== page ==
As a fearsome weapon, the Bowie knife recently donated to the Texas Ranger Hall of Fame and Museum speaks for itself.
It is 17 inches long, with a bison horn hilt and a sturdy high carbon steel blade featuring the “Texas clip” characteristic of knives made famous by James Bowie, the Alamo hero.
But a closer look at the silverwork on the knife’s scabbard gives a tantalizing sign of its true significance. Engraved in a flowery script are the words: “R.P. Bowie to Capt. Wm. Y. Lacey.”
That would appear to be Rezin Pleasant Bowie, Jim’s big brother, who helped popularize the Bowie knife in the 1830s and was known for giving them as gifts. William Lacey, or Lacy, is obscure today but accompanied Jim Bowie in his rambles around Texas and later served as a Texas revolutionary soldier, a Texas Ranger and mayor of Palestine.
The knife and a folder full of research on it arrived at the museum in December in a FedEx box from Rudolph W. Gleichman, a Pennsylvania arms collector. Ranger museum officials want to continue researching its authenticity but say it is potentially a marquee artifact for their collection. It will likely go on display this spring.
“It was a nice Christmas gift for Waco,” museum director Byron Johnson said. “It would be very significant given his association with his brother and the fact that it’s inscribed to someone who was a Texas Ranger. That makes it very worthwhile for us. I would say it will be one of the treasures we have in the museum.”
Johnson said the authenticity of the knife may never be proven, but so far he sees no reason to doubt it.
Gleichman, a former insurance underwriter who served as president of the Maryland Arms Collectors Association, spent about $400 for the knife in 1982.
“I bought the thing in the parking lot of a gun show from a picker,” Gleichman said. “I saw it for what I thought it was, an important item. I spent a year researching it. … It turned out the gentleman who owned the knife was an intimate friend of the Bowie family. Everything seemed to fall into place.”
Gleichman collected opinions of silversmiths and knife experts and published descriptions of the knife in arms collecting publications. Around 1988, he also showed it to Gaines DeGraffenreid, founding director of Waco’s Ranger museum, who was impressed and hinted that the museum would like to acquire it.
Now 91, Gleichman decided he was ready to part with his treasures.
“I don’t need money per se,” he said. “I just thought it would be wonderful since the gentleman who owned it was an important person who had a relationship with the Bowie family, it would be nice to give it to the museum that authenticates and collects these things. … It’s a treasure for anyone’s collection.”
Johnson said the knife’s story may end up like a lot of forensics investigations, based on circumstantial evidence.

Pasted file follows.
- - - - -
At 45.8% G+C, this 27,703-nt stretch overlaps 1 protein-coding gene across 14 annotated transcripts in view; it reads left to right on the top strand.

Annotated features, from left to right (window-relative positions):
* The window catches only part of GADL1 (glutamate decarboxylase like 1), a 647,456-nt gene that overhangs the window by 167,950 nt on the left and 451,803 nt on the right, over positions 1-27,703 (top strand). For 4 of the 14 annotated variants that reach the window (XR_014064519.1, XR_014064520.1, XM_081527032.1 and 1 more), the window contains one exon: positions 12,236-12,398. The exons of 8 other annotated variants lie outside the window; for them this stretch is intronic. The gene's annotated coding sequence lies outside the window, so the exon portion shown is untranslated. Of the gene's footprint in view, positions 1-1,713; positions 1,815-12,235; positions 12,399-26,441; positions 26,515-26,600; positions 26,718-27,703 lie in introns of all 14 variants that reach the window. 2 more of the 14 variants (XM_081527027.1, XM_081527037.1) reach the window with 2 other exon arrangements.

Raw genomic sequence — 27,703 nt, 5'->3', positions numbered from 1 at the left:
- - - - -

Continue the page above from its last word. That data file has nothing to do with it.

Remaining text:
He said the artifact has all the marks of a Bowie knife manufactured in the 1830s, when the knife became popular across the frontier. He said the knife is undated but may precede Jim Bowie’s death at the Alamo in 1836.
Johnson said it would not be unusual to find a forged inscription on a Bowie knife, but it seems unlikely that a forger would have chosen William Lacy as the recipient.
“There’s only about half a dozen historians who have heard of William Lacy,” he said.
William Lacy, a Kentucky native, moved to San Augustine, Texas, with his father in 1830, according to the 1881 “Encyclopedia of the New West.”
He was about 18 in 1834, when he headed out to the Tarrant County area with Jim Bowie to prospect for gold.
By this time Bowie and his knife were already a legend thanks to the notorious “Sandbar Fight” on Sept. 19, 1827, across the Mississippi River from Natchez. Bowie, who was a second to one party in a duel, ended up being attacked himself by the other party. Using a large hunting knife, he reputedly killed one opponent, badly wounded another and was hospitalized for a shot to the lung.
Bowie family lore holds that R.P. Bowie had invented the knife several years earlier on their plantation in Louisiana after Jim’s encounter with a rogue bull. The handle guard was intended to keep the blade from slipping and injuring the hand.
The knife became popular throughout the country immediately after the Sandbar fight, and R.P. Bowie had blades forged in Louisiana and Pennsylvania. Four other knives that R.P. Bowie inscribed as gifts to friends are known to exist.
Jim Bowie moved into Texas in 1830 to snap up land grants from the Mexican government and hunt for gold.
During the Texas Revolution in 1835-36, he won lasting fame as a military leader, dying in the siege of the Alamo in San Antonio.
Lacy briefly served as a captain in the revolution, then went on to organize Texas Ranger militias in East Texas in 1837. He surveyed parts of East Texas and went on to become a prosperous landowner and mayor in Palestine after the Civil War. He died in 1892.
In later life he remembered Jim Bowie as a gentleman “with no trace whatever of the border ruffian that these same wild tales have handed down to us.”
Nothing is known of what happened to the knife before or after Lacy’s death, if in fact it belonged to him.
Gleichman said that mystery has always been an intriguing part of owning the knife.
“I’ve looked at it a million times and said, ‘If you could just tell me your background history, what you’ve been through,’” he said. “That’s one of the things that just grabs you.”